Maria Grazia Chiuri's inaugural collection for Dior had a very clear message: This is a feminist brand. There was even a T-shirt with the title of Chimamanda Ngozi Adichie's book, We Should All Be Feminists, shown on the runway. (Adichie also happened to be sitting in the front row.) Whether or not you're fully convinced of the authenticity of the house's feminist messaging, Chiuri is the first woman to hold the creative reigns at the brand in its 70-year history, after all. It's not a responsibility the designer took lightly. Today, Dior unveiled its first campaign under Chiuri's creative direction, complete with stripped-down, female-centric imagery.
This ad spread is part of Dior's "The Woman Behind the Lens" project, which will be a series of images photographed exclusively by women for the brand. (It's a continuation of the brand's #TheWomenBehindMyDress campaign, which launched on social media prior to Chiuri's September fashion show and invited followers to discover the women who both inspired and created the spring '17 collection.) It stars twin models Ruth and May Bell, whom you might recognize from Burberry's campaign last spring, shot by Brigitte Lacombe. (Ruth also opened the Dior show this season.) The two are shown in black and white as well as color against a stark white backdrop, which makes for striking portraits that highlight both the campaign stars and the clothes.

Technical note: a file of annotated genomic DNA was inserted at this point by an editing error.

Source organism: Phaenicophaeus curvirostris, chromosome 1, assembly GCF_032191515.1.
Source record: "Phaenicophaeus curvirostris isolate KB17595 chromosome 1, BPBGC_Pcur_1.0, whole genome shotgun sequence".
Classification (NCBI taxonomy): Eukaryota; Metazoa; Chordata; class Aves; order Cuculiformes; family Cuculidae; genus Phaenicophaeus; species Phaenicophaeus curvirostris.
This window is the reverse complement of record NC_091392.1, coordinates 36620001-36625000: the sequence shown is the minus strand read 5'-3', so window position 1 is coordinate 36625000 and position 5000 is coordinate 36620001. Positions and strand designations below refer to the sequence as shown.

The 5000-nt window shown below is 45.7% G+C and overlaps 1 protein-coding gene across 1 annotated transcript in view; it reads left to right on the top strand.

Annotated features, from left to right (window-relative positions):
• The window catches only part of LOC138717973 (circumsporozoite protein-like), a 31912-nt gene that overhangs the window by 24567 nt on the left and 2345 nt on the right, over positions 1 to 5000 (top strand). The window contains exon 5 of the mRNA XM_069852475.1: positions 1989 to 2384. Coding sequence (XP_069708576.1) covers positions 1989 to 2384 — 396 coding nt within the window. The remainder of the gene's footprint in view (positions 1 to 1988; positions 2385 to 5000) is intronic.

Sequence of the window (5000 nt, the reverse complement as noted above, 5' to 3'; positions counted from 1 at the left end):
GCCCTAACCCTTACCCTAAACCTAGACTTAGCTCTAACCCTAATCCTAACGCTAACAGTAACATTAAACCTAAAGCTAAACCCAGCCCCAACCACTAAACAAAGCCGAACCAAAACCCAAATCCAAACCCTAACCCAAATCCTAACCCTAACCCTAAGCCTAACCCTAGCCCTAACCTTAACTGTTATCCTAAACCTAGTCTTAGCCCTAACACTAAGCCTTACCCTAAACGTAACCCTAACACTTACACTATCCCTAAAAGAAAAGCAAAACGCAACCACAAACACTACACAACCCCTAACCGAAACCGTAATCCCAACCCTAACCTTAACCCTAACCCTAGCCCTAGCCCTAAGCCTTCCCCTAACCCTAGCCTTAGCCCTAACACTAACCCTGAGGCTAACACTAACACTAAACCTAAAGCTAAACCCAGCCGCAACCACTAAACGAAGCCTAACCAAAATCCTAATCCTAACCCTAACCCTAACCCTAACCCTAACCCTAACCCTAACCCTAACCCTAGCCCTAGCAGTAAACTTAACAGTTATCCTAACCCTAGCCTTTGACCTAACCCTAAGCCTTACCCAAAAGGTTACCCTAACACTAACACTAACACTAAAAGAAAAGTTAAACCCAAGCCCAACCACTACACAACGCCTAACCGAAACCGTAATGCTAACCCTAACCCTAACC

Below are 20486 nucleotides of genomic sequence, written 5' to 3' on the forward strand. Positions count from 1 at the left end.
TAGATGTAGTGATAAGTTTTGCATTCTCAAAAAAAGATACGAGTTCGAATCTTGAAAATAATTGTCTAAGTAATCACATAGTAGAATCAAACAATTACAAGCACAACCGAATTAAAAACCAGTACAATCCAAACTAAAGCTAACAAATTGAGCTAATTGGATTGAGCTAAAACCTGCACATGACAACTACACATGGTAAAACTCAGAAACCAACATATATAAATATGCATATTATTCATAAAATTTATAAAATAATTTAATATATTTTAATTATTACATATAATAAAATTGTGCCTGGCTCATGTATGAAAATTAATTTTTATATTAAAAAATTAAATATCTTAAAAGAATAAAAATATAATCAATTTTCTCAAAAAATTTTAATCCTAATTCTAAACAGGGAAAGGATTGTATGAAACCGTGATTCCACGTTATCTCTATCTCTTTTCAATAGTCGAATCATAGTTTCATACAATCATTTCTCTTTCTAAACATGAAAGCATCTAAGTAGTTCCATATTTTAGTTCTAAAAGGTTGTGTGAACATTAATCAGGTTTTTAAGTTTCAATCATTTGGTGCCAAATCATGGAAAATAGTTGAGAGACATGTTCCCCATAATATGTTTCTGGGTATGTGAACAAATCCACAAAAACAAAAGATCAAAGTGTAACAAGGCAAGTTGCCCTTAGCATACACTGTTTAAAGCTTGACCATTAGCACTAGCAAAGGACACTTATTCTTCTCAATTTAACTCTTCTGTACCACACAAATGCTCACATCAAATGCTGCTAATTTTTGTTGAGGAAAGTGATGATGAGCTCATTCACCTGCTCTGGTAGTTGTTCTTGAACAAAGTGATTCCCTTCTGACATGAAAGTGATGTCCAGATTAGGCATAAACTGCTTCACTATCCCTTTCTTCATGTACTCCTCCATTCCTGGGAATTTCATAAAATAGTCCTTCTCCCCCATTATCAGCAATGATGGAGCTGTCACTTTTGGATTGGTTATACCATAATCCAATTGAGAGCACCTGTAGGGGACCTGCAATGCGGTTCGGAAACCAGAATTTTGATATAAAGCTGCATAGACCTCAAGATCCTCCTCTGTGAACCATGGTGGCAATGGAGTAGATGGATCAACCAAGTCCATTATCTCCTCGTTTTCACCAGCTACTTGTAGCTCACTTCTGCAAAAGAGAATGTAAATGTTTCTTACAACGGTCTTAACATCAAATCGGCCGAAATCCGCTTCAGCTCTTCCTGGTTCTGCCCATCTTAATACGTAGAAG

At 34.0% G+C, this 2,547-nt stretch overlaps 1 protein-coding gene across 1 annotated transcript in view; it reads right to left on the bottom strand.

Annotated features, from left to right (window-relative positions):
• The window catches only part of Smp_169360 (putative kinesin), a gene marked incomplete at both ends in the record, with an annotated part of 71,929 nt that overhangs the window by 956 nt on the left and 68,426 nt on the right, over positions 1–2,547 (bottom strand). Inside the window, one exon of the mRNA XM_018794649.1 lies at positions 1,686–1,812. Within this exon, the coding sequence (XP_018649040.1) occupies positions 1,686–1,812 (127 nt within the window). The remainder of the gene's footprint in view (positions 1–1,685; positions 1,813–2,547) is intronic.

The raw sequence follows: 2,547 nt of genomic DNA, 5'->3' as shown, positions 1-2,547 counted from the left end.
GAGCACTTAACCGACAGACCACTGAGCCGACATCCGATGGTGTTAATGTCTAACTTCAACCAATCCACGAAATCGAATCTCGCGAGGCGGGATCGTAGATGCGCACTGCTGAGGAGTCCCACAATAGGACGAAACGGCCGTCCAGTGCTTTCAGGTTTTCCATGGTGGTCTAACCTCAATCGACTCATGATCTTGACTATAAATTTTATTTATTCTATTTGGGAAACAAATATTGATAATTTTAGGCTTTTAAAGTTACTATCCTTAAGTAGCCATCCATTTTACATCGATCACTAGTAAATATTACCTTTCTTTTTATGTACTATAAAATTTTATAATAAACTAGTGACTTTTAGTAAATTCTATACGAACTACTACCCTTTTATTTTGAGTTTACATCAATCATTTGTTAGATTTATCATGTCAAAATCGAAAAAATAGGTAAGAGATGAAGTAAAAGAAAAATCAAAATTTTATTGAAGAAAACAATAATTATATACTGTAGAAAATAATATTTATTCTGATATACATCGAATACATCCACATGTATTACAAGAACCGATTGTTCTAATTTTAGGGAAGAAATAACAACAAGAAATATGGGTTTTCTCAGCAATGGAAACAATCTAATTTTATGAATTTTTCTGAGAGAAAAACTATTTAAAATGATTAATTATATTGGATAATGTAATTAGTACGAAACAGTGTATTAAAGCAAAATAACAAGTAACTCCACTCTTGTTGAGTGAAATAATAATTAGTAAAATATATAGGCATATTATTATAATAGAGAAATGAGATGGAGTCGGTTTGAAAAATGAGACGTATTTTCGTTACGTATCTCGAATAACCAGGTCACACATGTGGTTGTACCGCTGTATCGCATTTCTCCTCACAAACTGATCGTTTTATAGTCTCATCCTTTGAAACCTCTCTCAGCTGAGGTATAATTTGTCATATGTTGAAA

While Chiuri's tarot card-inspired gowns have been the crowd (and by crowd, we mean celebrity) favorite for red carpets, the official campaign focuses on some of the more tailored, everyday pieces. You know, the staples every Dior woman presumably has in her closet: the impeccable black blazer, the delicate lace blouse, the "J'adore Dior"-stamped handbag. Then, there's the low-key red tulle gown, thrown in for good measure (and because it photographs beautifully.) These pieces are meant to capture the multi-faceted modern woman, who is bold, fearless, sophisticated, powerful, sensitive — and who, yes, can be all these things at once, and any arguments to the contrary would be passé. The girl-power messaging of this campaign may not be as overt as in Chiuri's first collection for the brand, but it definitely implies that there's more to come in this same vein for Dior.